Copacabana


1h 32m 1947

Film Details

Release Date
May 30, 1947
Premiere Information
not available
Production Company
Beacon Productions, Inc.
Distribution Company
United Artists Corp.
Country
United States

Technical Specs

Duration
1h 32m
Sound
Mono (Western Electric Sound System)
Color
Black and White
Theatrical Aspect Ratio
1.37 : 1
Film Length
8,248ft (10 reels)

Synopsis

In New York City, Lionel Q. Devereaux and his girl friend, Brazilian singer Carmen Novarro, are given twenty-four hours to pay their hotel bill. With the help of gullible singer Andy Russell, Lionel, posing as an agent, convinces producer Steve Hunt to let Carmen audition for the Club Copacabana. When Hunt asks whom else Lionel represents, he invents a veiled beauty from Paris named Fifi and convinces Carmen to personify her. Steve hires both Carmen and Fifi, who is a sensation in the press. Lionel tells Steve that he and Carmen are engaged to keep him away from her, but Steve asks out Fifi instead. Lionel then asks Andy to play cupid with Steve and his secretary, Anne, who is in love with him. Andy urges Anne to sing her feelings to Steve, but he is indifferent to her lovemaking. After Anatole Murphy, a Hollywood producer, makes an offer to Steve to take over Lionel's contract on Fifi, a slick agent named Liggett convinces Lionel to sell Fifi's contract to him for $5,000. Liggett in turn receives $100,000 from Murphy. Liggett becomes suspicious when he sees Fifi get into a cab and Carmen get out of it. After Anne confides in Carmen that Fifi is ruining her chances at love with Steve, Lionel and Carmen stage a fight in her dressing room between Carmen and Fifi, which is followed by Fifi's disappearance. Lionel later reports that she was found dead in the river and that he is glad he killed her. He is overheard, however, and blamed for Fifi's murder. During his interrogation, Lionel explains that he made up Fifi. Steve confesses he courted Fifi only for business and that he loves Ann. Carmen then enters dressed as Fifi, and when Steve removes her veil, Carmen and Fifi are proven to be one and the same. Lionel kisses Carmen, and Murphy offers to buy the girl and the story for a Hollywood picture. Lionel subsequently receives credit for everything on the production, which opens with a song about the Club Copacabana.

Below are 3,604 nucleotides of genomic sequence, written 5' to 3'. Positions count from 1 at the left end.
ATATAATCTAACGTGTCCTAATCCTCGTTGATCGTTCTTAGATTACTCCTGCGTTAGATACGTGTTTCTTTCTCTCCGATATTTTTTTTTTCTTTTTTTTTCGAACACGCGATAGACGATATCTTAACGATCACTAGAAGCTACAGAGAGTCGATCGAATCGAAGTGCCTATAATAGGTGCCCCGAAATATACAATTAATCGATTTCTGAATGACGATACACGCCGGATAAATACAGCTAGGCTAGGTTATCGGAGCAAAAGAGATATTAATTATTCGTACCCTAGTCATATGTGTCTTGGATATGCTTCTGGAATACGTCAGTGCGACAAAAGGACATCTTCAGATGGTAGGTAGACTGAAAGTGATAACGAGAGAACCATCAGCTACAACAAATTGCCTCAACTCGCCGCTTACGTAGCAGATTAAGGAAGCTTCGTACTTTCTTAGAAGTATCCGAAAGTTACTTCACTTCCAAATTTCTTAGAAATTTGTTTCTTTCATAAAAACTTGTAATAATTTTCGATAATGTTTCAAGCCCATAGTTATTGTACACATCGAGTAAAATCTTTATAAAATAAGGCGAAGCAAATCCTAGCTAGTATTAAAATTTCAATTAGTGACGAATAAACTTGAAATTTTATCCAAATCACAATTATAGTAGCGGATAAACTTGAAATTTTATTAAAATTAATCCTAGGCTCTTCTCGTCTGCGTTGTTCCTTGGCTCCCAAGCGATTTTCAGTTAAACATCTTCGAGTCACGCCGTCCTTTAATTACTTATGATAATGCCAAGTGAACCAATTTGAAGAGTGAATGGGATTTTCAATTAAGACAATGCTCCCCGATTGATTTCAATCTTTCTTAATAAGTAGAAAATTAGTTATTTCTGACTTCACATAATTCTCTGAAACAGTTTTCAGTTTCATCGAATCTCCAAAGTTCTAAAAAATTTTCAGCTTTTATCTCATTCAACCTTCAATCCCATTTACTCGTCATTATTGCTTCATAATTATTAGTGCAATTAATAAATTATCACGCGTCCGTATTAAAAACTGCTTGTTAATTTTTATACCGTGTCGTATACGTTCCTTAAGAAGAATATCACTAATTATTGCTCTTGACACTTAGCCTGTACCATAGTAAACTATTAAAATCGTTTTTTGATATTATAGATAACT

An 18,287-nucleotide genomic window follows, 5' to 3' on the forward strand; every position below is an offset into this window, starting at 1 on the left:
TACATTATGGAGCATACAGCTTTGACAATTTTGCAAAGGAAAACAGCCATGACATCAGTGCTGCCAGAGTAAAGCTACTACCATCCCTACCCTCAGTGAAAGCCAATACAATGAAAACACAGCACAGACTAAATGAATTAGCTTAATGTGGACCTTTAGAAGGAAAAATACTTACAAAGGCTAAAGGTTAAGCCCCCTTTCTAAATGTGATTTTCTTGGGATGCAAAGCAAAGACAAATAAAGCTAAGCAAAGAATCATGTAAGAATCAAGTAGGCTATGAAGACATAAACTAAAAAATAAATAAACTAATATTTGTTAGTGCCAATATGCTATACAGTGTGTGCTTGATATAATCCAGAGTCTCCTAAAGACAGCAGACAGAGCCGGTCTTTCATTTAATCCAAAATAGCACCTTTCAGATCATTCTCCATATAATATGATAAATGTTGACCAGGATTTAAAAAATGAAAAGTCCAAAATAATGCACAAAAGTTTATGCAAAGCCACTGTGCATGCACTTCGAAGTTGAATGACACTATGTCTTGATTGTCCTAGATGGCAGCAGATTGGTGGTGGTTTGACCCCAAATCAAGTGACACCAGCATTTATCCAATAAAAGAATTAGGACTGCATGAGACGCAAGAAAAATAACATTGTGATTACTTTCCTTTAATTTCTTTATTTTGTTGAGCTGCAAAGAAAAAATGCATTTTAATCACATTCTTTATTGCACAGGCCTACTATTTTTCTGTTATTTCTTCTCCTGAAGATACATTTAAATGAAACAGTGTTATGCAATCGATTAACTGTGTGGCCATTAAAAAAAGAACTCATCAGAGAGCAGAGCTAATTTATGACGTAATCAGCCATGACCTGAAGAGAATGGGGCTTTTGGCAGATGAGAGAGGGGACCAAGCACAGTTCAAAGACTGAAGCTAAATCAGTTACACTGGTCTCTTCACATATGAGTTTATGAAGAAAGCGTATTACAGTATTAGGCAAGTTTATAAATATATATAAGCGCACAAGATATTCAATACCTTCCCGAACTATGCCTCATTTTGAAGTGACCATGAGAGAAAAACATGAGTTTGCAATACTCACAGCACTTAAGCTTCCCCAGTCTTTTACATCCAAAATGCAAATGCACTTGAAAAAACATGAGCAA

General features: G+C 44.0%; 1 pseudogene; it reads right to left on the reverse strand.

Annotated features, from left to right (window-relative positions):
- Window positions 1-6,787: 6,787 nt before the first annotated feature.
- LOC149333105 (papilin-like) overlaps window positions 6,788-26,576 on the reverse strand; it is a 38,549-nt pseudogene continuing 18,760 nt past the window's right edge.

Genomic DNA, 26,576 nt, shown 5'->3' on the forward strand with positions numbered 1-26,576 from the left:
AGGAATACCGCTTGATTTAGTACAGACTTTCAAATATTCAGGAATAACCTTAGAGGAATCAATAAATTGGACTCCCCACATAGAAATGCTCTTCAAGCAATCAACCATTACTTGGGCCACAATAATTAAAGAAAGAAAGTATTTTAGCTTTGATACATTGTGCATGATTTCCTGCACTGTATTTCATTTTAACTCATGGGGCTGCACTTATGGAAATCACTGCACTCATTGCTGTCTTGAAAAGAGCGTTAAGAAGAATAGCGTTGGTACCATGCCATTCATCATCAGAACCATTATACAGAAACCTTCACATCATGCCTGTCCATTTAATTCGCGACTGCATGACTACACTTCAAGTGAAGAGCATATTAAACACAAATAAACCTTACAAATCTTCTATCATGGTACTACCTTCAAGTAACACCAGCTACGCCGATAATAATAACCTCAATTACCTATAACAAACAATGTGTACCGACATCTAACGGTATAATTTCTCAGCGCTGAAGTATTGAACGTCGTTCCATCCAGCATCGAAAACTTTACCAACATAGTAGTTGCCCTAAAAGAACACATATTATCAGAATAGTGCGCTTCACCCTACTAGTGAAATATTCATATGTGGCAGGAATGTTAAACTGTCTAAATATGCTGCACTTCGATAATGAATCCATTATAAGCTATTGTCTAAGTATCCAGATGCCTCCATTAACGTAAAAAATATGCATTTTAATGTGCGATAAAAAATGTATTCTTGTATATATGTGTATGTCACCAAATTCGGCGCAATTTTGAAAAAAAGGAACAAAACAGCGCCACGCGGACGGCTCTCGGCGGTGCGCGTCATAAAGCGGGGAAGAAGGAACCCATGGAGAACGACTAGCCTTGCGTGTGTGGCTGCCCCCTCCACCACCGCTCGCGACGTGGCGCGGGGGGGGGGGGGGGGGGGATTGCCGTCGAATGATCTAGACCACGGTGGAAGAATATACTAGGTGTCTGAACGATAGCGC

Film Details

Release Date
May 30, 1947
Premiere Information
not available
Production Company
Beacon Productions, Inc.
Distribution Company
United Artists Corp.
Country
United States

Technical Specs

Duration
1h 32m
Sound
Mono (Western Electric Sound System)
Color
Black and White
Theatrical Aspect Ratio
1.37 : 1
Film Length
8,248ft (10 reels)

Quotes

Trivia

Notes

The film's title was taken from Monte Proser's famous New York nightclub, the Copacabana, which was located at 10 East 60th St. Writer Allen Boretz' name is misspelled "Alan" in the onscreen credits. According to a June 1944 Hollywood Reporter news item, independent producer Jack H. Skirball was originally set to make the picture, with assistance from Proser. At that same time, George Raft was announced as the film's possible lead. This was the first film in which Groucho Marx appeared without his brothers. It is also the first film in which Groucho appeared in his own mustache, rather than a greasepaint one. This was Carmen Miranda's first film after leaving Twentieth Century-Fox, the studio to which she had been under contract since 1940. The film includes cameo appearances by Broadway writers Abel Green (the editor of Variety), Louie Sobol (New York Journal-American), and Earl Wilson (New York Post). At the time of the production, Groucho Marx was married to Kay Gorcey, who had a small role in this film.
       Hollywood Reporter news items add Chester Clute, Richard Elliott, Frank Scannell, Pierre Andre and Andrew Tombes to the cast, but their participation in the completed film has not been confirmed. Pierre Andre was signed to perform a specialty dance number with Dee Turnell, according to Hollywood Reporter. In mid-February 1947, Hollywood Reporter reported that producer Sam Coslow was considering reshooting scenes in which Miranda appears in a blonde wig, because of mail from Brazilian fans stating that they prefer her as a brunette. The reshot scenes were to be inserted in South American release prints only, according to the item. As reported in Los Angeles Times on July 14, 1953, Murray P. Koch sued Coslow and George Frank for $80,000, money he claimed to have advanced Beacon to aid in the making of this film. Along with Walter Batchelor and David Hersh, both of whom were dead by the time the suit was filed, Frank and Coslow held a controlling interest in Beacon, which was deemed insolvent. The disposition of this lawsuit is not known. According to Hollywood Reporter, the film was obtained for re-release by Hal R. Makelim's Atlas Pictures Co. in January 1954. The film was also re-issued in July 1972.